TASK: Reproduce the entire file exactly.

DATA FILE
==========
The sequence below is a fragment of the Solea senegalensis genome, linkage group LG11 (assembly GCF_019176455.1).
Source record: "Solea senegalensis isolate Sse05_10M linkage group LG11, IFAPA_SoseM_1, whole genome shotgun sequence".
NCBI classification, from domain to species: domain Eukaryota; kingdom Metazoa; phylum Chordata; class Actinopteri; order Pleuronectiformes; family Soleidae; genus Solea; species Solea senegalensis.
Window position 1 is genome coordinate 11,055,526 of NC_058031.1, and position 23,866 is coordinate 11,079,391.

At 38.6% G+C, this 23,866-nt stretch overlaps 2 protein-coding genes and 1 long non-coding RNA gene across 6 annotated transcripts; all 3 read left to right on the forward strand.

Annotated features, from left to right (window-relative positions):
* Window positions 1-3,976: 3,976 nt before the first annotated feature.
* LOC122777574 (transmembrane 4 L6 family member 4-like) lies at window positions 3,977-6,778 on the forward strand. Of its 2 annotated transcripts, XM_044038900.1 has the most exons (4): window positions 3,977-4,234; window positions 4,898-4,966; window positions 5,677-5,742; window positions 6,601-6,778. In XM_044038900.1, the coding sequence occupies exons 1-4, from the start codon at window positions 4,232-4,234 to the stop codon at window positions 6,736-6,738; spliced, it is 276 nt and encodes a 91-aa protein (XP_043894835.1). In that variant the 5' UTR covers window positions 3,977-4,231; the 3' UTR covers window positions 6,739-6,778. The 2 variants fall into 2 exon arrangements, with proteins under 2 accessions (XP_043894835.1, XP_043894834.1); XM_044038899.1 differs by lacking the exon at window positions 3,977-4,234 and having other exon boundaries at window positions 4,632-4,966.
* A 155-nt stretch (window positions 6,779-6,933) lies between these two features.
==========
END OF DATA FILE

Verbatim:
The sequence below is a fragment of the Solea senegalensis genome, linkage group LG11 (assembly GCF_019176455.1).
Source record: "Solea senegalensis isolate Sse05_10M linkage group LG11, IFAPA_SoseM_1, whole genome shotgun sequence".
NCBI classification, from domain to species: domain Eukaryota; kingdom Metazoa; phylum Chordata; class Actinopteri; order Pleuronectiformes; family Soleidae; genus Solea; species Solea senegalensis.
Window position 1 is genome coordinate 11,055,526 of NC_058031.1, and position 23,866 is coordinate 11,079,391.

At 38.6% G+C, this 23,866-nt stretch overlaps 2 protein-coding genes and 1 long non-coding RNA gene across 6 annotated transcripts; all 3 read left to right on the forward strand.

Annotated features, from left to right (window-relative positions):
* Window positions 1-3,976: 3,976 nt before the first annotated feature.
* LOC122777574 (transmembrane 4 L6 family member 4-like) lies at window positions 3,977-6,778 on the forward strand. Of its 2 annotated transcripts, XM_044038900.1 has the most exons (4): window positions 3,977-4,234; window positions 4,898-4,966; window positions 5,677-5,742; window positions 6,601-6,778. In XM_044038900.1, the coding sequence occupies exons 1-4, from the start codon at window positions 4,232-4,234 to the stop codon at window positions 6,736-6,738; spliced, it is 276 nt and encodes a 91-aa protein (XP_043894835.1). In that variant the 5' UTR covers window positions 3,977-4,231; the 3' UTR covers window positions 6,739-6,778. The 2 variants fall into 2 exon arrangements, with proteins under 2 accessions (XP_043894835.1, XP_043894834.1); XM_044038899.1 differs by lacking the exon at window positions 3,977-4,234 and having other exon boundaries at window positions 4,632-4,966.
* A 155-nt stretch (window positions 6,779-6,933) lies between these two features.